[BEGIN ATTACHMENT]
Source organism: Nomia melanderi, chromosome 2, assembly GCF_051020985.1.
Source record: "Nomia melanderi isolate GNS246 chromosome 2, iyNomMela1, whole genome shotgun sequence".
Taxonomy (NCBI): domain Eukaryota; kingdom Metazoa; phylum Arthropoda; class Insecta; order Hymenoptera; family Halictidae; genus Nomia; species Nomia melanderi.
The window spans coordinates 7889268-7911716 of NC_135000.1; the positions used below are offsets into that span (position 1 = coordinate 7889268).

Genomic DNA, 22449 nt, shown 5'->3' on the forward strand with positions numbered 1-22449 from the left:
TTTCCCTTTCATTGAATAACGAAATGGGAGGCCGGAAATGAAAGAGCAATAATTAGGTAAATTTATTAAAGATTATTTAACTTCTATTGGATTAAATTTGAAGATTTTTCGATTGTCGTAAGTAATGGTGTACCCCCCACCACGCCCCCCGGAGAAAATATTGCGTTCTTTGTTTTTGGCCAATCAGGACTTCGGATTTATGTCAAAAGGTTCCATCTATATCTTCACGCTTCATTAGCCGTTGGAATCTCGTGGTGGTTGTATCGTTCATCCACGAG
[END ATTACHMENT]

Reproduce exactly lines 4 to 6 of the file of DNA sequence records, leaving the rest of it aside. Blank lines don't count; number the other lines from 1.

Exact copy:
The window spans coordinates 7889268-7911716 of NC_135000.1; the positions used below are offsets into that span (position 1 = coordinate 7889268).

Genomic DNA, 22449 nt, shown 5'->3' on the forward strand with positions numbered 1-22449 from the left:
TTTCCCTTTCATTGAATAACGAAATGGGAGGCCGGAAATGAAAGAGCAATAATTAGGTAAATTTATTAAAGATTATTTAACTTCTATTGGATTAAATTTGAAGATTTTTCGATTGTCGTAAGTAATGGTGTACCCCCCACCACGCCCCCCGGAGAAAATATTGCGTTCTTTGTTTTTGGCCAATCAGGACTTCGGATTTATGTCAAAAGGTTCCATCTATATCTTCACGCTTCATTAGCCGTTGGAATCTCGTGGTGGTTGTATCGTTCATCCACGAG